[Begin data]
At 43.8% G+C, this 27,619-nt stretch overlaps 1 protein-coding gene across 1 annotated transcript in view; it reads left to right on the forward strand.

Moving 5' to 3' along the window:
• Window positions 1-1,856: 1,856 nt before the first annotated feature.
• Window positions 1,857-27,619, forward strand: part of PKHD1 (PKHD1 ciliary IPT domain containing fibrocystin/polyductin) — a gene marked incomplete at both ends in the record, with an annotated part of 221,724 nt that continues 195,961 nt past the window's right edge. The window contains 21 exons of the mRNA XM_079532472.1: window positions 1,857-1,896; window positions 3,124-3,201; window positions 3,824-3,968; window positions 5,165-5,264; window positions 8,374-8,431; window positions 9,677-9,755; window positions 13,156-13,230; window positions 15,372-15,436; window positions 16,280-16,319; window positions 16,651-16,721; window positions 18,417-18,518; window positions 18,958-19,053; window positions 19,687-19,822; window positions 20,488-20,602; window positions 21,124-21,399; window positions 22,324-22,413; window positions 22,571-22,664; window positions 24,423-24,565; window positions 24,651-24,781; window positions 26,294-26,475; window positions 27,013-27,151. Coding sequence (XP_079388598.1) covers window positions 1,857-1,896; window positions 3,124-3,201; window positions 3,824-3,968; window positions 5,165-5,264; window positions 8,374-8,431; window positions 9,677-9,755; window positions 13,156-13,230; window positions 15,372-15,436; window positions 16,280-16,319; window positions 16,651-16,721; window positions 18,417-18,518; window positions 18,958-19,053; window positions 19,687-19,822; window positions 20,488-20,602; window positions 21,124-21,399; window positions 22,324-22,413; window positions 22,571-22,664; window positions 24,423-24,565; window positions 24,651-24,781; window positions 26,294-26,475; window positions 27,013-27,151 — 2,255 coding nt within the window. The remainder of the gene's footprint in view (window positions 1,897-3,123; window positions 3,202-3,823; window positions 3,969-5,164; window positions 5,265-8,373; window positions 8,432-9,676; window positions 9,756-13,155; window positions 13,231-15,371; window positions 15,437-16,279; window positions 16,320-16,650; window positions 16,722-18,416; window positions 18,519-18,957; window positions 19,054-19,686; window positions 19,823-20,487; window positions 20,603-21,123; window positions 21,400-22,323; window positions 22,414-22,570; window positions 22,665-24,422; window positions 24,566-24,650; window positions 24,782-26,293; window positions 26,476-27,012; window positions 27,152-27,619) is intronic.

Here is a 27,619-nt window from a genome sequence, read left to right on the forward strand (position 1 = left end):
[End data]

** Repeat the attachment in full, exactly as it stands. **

At 43.8% G+C, this 27,619-nt stretch overlaps 1 protein-coding gene across 1 annotated transcript in view; it reads left to right on the forward strand.

Moving 5' to 3' along the window:
• Window positions 1-1,856: 1,856 nt before the first annotated feature.
• Window positions 1,857-27,619, forward strand: part of PKHD1 (PKHD1 ciliary IPT domain containing fibrocystin/polyductin) — a gene marked incomplete at both ends in the record, with an annotated part of 221,724 nt that continues 195,961 nt past the window's right edge. The window contains 21 exons of the mRNA XM_079532472.1: window positions 1,857-1,896; window positions 3,124-3,201; window positions 3,824-3,968; window positions 5,165-5,264; window positions 8,374-8,431; window positions 9,677-9,755; window positions 13,156-13,230; window positions 15,372-15,436; window positions 16,280-16,319; window positions 16,651-16,721; window positions 18,417-18,518; window positions 18,958-19,053; window positions 19,687-19,822; window positions 20,488-20,602; window positions 21,124-21,399; window positions 22,324-22,413; window positions 22,571-22,664; window positions 24,423-24,565; window positions 24,651-24,781; window positions 26,294-26,475; window positions 27,013-27,151. Coding sequence (XP_079388598.1) covers window positions 1,857-1,896; window positions 3,124-3,201; window positions 3,824-3,968; window positions 5,165-5,264; window positions 8,374-8,431; window positions 9,677-9,755; window positions 13,156-13,230; window positions 15,372-15,436; window positions 16,280-16,319; window positions 16,651-16,721; window positions 18,417-18,518; window positions 18,958-19,053; window positions 19,687-19,822; window positions 20,488-20,602; window positions 21,124-21,399; window positions 22,324-22,413; window positions 22,571-22,664; window positions 24,423-24,565; window positions 24,651-24,781; window positions 26,294-26,475; window positions 27,013-27,151 — 2,255 coding nt within the window. The remainder of the gene's footprint in view (window positions 1,897-3,123; window positions 3,202-3,823; window positions 3,969-5,164; window positions 5,265-8,373; window positions 8,432-9,676; window positions 9,756-13,155; window positions 13,231-15,371; window positions 15,437-16,279; window positions 16,320-16,650; window positions 16,722-18,416; window positions 18,519-18,957; window positions 19,054-19,686; window positions 19,823-20,487; window positions 20,603-21,123; window positions 21,400-22,323; window positions 22,414-22,570; window positions 22,665-24,422; window positions 24,566-24,650; window positions 24,782-26,293; window positions 26,476-27,012; window positions 27,152-27,619) is intronic.

Here is a 27,619-nt window from a genome sequence, read left to right on the forward strand (position 1 = left end):